There are as many opinions on dialogue as there are writers (and perhaps chefs) on planet Earth. A simple search of Amazon books using writing dialogue returned 10,529 results. Using the same search term on Google: ~187 million results. It seems that everyone knows how to write crisp, dynamic, emotionally charged\coherent\evocative, witty, clever, fresh, effective, dazzling, expressive…

Wait a second! I just want my character to be able to talk and engage my readers. A little humor would also be nice.

So, we can skip the dialogue writer’s brawl?

Sure, why not? There’s actually a simple way to write good dialogue:

  • Read the advice of numerous writing gurus.
  • Take an eclectic approach, selecting the ideas that will work well for you.
  • Conscious of the best ideas, study well-constructed and effective dialogue in every available medium. (Face it, there aren’t a lot of mimes in print, stage or film.)
  • Now, write dialogue that works for you and your characters incorporating what you’ve learned.
  • Repeat as necessary.

Will everyone then praise your dialogue?

Well, did everyone choose the same best Gumbo?

Look Who’s Talking
Dialogue is recording the voices of your characters, but it is also an expression of that unique writer’s voice that every author strives to acquire. When your characters speak, they are the dummies to your ventriloquist.

You have been chosen, and you must therefore use such strength and heart and wits as you have. – J. R. R. Tolkien

Writing appropriate dialogue for a scene requires more than a few decisions. Who will speak? What information will this dialogue impart to the reader? How does this move the plot along? Is this the best spot to place that information? Is this dialogue appropriate for this particular character? If I don’t like what my character has to say, can I kill him in the next chapter? Add a big ETC.

That may sound like a lot of decisions, however putting words in your character’s mouth is really not difficult.

Open wide!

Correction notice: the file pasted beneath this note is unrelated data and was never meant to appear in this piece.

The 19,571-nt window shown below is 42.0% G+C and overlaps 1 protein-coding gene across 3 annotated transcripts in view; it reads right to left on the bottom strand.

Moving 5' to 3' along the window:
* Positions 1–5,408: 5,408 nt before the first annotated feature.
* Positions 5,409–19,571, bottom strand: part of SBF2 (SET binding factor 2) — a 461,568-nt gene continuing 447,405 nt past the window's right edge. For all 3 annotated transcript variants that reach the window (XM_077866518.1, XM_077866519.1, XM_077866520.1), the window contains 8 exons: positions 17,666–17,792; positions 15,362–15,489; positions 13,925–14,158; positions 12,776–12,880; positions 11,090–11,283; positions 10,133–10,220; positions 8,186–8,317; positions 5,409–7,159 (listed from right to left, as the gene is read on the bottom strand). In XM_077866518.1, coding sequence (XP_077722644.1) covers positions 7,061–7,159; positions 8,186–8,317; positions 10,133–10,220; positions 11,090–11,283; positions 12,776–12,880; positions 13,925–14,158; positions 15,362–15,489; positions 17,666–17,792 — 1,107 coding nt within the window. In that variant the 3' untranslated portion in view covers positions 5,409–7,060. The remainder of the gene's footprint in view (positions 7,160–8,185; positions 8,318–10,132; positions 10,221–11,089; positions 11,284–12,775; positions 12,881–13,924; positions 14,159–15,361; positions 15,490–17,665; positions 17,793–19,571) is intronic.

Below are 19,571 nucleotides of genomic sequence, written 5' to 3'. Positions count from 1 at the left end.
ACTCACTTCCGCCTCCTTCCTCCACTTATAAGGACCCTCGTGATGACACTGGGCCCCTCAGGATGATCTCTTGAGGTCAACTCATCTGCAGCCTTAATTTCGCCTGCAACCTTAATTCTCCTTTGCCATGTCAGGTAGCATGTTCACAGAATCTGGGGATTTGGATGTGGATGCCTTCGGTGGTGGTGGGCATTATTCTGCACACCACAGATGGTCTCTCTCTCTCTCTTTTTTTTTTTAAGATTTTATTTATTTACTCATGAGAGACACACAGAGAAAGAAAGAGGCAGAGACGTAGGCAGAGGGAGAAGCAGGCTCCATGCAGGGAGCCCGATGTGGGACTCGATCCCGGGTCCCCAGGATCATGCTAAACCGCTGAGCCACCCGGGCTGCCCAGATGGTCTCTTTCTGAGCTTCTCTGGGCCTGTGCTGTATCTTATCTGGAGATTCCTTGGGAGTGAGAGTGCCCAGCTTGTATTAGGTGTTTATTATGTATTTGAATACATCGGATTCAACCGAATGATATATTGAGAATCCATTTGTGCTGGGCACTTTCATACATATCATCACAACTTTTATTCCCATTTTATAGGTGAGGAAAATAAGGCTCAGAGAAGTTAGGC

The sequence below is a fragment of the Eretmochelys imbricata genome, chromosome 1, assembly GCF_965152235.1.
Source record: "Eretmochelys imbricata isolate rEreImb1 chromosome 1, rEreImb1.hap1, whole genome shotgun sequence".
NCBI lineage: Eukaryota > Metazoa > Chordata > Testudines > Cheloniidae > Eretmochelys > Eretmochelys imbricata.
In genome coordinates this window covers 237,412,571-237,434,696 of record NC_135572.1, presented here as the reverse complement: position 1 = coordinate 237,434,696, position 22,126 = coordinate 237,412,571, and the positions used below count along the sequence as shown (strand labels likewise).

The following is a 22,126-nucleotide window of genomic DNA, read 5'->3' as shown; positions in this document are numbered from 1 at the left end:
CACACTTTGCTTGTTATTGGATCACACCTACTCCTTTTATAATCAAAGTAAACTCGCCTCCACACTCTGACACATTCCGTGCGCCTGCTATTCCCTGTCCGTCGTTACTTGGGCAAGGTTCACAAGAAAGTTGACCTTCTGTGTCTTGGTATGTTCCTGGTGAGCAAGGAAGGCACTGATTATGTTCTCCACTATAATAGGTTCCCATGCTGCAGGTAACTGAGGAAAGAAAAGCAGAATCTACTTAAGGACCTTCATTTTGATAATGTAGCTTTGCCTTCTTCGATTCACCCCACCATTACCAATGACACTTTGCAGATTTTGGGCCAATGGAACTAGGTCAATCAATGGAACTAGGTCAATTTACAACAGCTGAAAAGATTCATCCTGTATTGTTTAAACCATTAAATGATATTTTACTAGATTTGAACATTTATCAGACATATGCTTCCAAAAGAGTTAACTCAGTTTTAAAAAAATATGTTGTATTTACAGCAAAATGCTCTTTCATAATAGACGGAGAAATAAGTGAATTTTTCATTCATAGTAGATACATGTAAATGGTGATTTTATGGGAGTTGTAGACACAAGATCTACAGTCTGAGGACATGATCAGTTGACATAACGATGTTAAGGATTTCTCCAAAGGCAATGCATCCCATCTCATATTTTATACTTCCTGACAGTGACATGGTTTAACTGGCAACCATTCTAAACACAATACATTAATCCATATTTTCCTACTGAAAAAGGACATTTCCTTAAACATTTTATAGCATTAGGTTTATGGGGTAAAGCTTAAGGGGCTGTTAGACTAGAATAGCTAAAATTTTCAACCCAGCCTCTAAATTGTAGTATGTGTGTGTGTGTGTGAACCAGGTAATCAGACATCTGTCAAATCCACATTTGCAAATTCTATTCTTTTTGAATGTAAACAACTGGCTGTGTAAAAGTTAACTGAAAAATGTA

The difficulty arises in making your character’s speech crisp, dynamic, emotionally charged\coherent\evocative, witty, clever, fresh, effective, dazzling, expressive…

It’s déjà vu all over again. – Yogi Berra

And we’re right back to our eclectic approach to the TONS AND TONS of advice on writing good dialogue. However, if you look carefully, you will find one thread that’s more than a little bit common with most of the dialogue gurus: The author’s (hopefully unique) voice should be transparent.

If you’re not letting your characters speak for themselves in their own unique voice, it’s time for a rewrite. Everything else is arguable.

The Best Funny Dialogue
There is a tendency to equate funny dialogue with the witty remark or the clever turn of phrase, requiring the genius of a William Shakespeare, Oscar Wilde or Noel Coward. If this were true, we’d never laugh at dialogue again because they’re all dead.

“What would you like in your coffee?”
“Vicodin, please.”
    – Sexual Evolution, Jay Cole

Cover image: "Sexual Evolution"Much more realistic (and useful!) is the simple fact that funny dialogue is dependent on the same facets as any other dialogue.

No matter how you or your favorite writing guru dissects dialogue, every facet (and nearly every word) is capable of producing a laugh. Like dialogue itself, humor arises from character, situation, plot, theme, emotion, text, subtext, and pretty much anything else that you’d like to add to the list.

In Part 2, we’ll begin looking for examples of good dialogue.

Parting Funny: When you go into court you are putting your fate into the hands of twelve people who weren’t smart enough to get out of jury duty.Norm Crosby